PrimeFilm scanner makes quality images at

PrimeFilm scanner makes quality images at a reasonable price

Dedicated slide and negative film scanners have cost $400 or more in the past.


But Pacific Image Electronics has broken that price barrier by offering such a scanner for $200 that will turn your old-fashioned media into digital media.

The device (which comes in several colors) connects to your computer through a USB port and has an optical resolution of 1,800 dpi with 36-bit color. CyberView scanner software comes with the PrimeFilm 1800u. You can use the software or simply hit the one-touch scan button on the front of the unit. It works both with PC or Mac.


You'll need to spend time experimenting with this scanner to determine which settings work best for you. And the process, as with most consumer level scanners, isn't lightning fast. I measured the best scans for me at 55 seconds, although Pacific Image Electronics claimed 35 seconds at 1,800 dpi.

If you're an amateur photo enthusiast, skip the "simple mode" that automatically adjusts the settings. It doesn't give you enough control over the scan to make the image pop from the screen. But in the advanced mode, you can change the settings - playing with color, sharpness and other variables - to get a good digital image that can be tweaked in an image-editing program such as Paint Shop Pro 7.

Professional photographers should spend more money on a dedicated film scanner for better color rendition and sharper focus, but if you're a consumer or own a small business and want to invest a small amount of money into digitizing your slides, the PrimeFilm 1800u is a good investment.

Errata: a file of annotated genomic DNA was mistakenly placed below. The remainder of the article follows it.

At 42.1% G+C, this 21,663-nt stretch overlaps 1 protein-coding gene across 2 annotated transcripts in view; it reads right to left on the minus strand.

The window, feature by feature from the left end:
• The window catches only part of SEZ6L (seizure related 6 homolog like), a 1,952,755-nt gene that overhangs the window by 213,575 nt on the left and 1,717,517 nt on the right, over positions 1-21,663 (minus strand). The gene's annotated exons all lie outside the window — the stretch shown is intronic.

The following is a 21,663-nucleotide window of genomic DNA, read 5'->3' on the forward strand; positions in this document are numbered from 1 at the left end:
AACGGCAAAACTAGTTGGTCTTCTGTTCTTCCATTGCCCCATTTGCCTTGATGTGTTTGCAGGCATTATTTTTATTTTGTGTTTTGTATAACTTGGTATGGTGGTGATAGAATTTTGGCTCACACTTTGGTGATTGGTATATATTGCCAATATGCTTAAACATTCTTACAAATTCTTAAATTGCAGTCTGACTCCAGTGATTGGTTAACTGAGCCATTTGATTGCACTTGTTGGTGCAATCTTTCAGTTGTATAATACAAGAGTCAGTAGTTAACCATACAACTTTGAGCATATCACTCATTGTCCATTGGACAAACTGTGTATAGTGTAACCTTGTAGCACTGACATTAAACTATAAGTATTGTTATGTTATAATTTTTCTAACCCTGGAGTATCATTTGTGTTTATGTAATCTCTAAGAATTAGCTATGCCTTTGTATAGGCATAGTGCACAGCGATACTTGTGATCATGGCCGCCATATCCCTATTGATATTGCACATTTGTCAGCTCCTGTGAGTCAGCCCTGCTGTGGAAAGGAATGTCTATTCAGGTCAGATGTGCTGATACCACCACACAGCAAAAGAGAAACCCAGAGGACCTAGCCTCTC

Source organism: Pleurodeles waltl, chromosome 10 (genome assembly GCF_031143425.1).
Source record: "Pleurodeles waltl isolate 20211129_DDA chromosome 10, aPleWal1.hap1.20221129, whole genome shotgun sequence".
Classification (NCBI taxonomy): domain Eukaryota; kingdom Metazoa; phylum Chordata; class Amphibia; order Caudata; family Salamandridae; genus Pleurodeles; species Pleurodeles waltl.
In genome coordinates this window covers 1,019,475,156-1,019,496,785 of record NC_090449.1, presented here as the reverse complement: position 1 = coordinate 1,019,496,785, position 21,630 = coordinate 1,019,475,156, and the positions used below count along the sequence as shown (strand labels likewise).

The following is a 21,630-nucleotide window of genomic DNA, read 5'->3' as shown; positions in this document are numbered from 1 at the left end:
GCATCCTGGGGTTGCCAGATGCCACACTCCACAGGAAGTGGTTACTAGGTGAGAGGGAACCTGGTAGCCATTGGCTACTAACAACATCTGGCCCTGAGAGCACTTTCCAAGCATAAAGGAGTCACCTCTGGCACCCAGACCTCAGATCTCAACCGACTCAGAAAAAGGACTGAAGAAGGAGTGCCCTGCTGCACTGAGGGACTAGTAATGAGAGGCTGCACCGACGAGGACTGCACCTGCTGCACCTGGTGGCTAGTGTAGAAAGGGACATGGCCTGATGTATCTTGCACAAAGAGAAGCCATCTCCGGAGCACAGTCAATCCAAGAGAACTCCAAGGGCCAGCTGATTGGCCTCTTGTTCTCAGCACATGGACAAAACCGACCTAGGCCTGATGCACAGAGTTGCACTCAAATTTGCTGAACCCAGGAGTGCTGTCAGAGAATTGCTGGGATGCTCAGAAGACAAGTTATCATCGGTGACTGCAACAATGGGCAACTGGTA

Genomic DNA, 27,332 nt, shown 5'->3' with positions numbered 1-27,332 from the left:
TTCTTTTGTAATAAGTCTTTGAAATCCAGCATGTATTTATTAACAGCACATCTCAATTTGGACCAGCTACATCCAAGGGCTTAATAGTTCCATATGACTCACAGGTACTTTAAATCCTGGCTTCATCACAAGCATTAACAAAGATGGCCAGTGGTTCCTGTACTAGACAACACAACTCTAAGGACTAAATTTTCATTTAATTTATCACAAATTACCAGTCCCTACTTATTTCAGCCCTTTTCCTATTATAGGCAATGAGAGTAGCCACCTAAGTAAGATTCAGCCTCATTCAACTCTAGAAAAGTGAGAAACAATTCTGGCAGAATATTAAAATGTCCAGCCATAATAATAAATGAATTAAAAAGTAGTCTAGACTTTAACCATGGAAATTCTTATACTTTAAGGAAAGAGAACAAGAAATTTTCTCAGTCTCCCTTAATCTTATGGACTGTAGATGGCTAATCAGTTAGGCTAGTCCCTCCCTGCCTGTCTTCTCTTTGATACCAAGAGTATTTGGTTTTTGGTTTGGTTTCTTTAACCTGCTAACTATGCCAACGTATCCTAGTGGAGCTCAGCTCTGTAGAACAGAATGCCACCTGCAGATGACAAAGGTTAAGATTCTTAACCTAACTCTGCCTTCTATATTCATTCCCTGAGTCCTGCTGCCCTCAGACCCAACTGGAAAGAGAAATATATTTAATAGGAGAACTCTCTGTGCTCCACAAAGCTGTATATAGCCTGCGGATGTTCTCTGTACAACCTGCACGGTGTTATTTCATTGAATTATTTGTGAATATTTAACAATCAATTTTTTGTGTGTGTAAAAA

Information: 310-618-8100 or

Sony camcorder offers good moving, still images

Sony's history with camcorders has been a good one, and when it introduced the DCR-PC100 more than a year ago, it was one of the first Mini-DV cameras to offer the capability to take digital still pictures - making it a double threat in the imaging department.

What's great about this camera is that it does both well, whether shooting video on Mini-DV tapes or mega-pixel digital shots on a Sony Memory stick. I'm no fan of video cameras doubling as digital still cameras, but the 1152-by-864 pixel photographs it produced were good enough for the Web.

The camera sports a super sharp 10X optical Carl Zeiss lens, 0-Lux night shot feature for shooting with almost no light and in-camera special effects that include fade outs. A remote comes with the unit.


The DCR-PC100 isn't perfect, though. Its digital still picture is out of place - with it located under my middle finger rather than index finger. I had to look for the button before snapping a picture.

While it still is one of the more expensive consumer Mini-DV cameras on the market at $1,600, if you look around on the Internet, you may find the DCR-PC100 for a few hundred dollars less. And at that price, this durable workhorse of a Mini-DV camcorder is a steal.

Information: 800-222-7669 or

- Kevin Washington

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